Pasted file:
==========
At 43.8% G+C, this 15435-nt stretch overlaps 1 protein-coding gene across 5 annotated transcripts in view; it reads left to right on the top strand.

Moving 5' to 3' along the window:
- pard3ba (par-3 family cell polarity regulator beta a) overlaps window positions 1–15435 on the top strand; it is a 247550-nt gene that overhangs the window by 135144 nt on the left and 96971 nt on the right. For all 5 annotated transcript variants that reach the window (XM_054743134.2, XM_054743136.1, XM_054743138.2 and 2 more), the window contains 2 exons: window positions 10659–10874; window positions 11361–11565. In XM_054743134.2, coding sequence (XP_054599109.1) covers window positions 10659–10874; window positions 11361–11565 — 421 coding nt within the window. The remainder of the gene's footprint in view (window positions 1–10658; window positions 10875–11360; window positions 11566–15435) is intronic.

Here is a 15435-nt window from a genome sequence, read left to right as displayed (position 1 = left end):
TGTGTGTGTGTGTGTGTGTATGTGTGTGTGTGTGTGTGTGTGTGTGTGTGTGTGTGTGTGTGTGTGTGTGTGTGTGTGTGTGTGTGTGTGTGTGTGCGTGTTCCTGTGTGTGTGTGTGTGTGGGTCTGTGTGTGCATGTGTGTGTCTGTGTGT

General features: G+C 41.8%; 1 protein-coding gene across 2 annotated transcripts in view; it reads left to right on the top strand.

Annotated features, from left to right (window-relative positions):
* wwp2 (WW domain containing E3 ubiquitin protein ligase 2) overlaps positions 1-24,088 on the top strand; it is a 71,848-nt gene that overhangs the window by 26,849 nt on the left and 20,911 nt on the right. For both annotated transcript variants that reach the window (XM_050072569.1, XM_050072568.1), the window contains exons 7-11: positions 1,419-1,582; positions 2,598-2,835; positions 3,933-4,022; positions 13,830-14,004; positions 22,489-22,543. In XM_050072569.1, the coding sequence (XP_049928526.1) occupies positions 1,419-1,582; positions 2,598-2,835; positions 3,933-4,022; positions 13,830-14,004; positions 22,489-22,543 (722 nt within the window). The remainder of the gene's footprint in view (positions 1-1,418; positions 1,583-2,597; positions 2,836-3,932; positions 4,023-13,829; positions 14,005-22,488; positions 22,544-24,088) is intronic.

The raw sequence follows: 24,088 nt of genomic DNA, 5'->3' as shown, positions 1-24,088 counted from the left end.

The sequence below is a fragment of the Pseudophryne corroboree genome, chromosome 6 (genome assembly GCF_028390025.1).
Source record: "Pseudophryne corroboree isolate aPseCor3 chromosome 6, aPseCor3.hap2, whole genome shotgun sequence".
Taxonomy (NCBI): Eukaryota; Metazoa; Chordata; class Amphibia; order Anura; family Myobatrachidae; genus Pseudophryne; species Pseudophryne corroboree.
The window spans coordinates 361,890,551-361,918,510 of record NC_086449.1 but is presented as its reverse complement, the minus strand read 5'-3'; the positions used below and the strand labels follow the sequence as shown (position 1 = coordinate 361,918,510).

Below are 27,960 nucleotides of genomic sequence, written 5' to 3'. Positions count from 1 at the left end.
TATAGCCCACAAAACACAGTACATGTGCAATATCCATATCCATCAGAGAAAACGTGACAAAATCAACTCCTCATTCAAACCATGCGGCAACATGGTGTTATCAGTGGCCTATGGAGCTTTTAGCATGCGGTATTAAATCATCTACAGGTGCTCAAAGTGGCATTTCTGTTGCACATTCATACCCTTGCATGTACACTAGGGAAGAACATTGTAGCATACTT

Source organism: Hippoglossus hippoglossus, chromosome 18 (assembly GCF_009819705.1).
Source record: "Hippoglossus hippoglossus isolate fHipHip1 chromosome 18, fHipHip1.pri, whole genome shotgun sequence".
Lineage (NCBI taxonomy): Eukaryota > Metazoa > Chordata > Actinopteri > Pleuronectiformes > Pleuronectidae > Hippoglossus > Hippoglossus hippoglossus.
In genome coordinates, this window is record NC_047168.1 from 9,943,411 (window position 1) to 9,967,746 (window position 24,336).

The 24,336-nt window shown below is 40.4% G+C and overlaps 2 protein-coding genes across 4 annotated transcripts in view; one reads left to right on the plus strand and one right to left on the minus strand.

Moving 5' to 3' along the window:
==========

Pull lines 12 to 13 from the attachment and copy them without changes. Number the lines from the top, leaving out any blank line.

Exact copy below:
Taxonomy (NCBI): Eukaryota; Metazoa; Chordata; class Amphibia; order Anura; family Myobatrachidae; genus Pseudophryne; species Pseudophryne corroboree.
The window spans coordinates 361,890,551-361,918,510 of record NC_086449.1 but is presented as its reverse complement, the minus strand read 5'-3'; the positions used below and the strand labels follow the sequence as shown (position 1 = coordinate 361,918,510).